Matthew Turner has assembled an interesting diagram here (inspired by this Chris Lightfoot effort here), plotting the results of British general elections since 1945. It’s a bit rough round the edges, but that’s not important.
What I’m struck by, after eyeballing it for a short while, is the way in which the vectors separating the 1983 and the 1987 elections are about the same length as those separating the 1997 and 2001 elections, yet whereas quite a lot of seats changed hands in 1987 (such that the election can now plausibly be viewed as Labour’s first step on the long road from the nadir of 1983 to electability), the election of 2001 was, in terms of seats, a rerun of 1997.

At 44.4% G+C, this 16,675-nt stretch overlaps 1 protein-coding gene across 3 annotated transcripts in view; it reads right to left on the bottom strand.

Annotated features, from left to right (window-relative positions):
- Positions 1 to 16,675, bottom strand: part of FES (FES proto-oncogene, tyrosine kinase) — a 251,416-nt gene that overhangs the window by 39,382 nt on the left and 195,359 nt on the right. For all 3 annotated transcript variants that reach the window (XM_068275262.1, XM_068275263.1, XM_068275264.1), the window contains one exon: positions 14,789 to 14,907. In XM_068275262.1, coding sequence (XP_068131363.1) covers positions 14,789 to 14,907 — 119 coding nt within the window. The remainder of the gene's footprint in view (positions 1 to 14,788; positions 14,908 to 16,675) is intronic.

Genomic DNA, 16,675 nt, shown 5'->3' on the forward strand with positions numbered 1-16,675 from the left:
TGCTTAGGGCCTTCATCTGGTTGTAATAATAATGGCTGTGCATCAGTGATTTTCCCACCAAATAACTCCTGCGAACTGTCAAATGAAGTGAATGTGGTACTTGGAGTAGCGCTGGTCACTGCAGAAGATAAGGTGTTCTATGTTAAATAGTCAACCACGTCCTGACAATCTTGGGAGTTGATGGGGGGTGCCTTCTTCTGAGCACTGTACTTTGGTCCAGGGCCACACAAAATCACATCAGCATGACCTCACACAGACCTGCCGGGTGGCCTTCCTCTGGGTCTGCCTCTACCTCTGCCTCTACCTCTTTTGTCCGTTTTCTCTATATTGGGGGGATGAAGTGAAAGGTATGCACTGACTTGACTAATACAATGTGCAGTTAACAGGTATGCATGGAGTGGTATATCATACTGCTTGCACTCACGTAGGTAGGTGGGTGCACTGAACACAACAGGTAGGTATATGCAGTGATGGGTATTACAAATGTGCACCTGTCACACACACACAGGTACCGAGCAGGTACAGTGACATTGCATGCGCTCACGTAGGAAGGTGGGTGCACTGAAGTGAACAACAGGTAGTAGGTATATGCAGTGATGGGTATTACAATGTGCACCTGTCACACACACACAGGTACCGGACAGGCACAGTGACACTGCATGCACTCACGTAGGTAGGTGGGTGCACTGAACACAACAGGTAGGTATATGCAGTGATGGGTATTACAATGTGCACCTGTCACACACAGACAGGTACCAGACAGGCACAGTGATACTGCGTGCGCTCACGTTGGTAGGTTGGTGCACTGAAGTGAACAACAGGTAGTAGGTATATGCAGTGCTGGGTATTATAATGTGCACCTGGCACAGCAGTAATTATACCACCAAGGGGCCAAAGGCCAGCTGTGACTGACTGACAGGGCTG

Which says something about (i) the funny mechanisms we have in this country for translating votes into seats, (ii) the role of the Liberal Democrats in the current set-up and (iii) the kind of hole the Conservatives have dug themselves into.
(And are they now today passing up the spade?)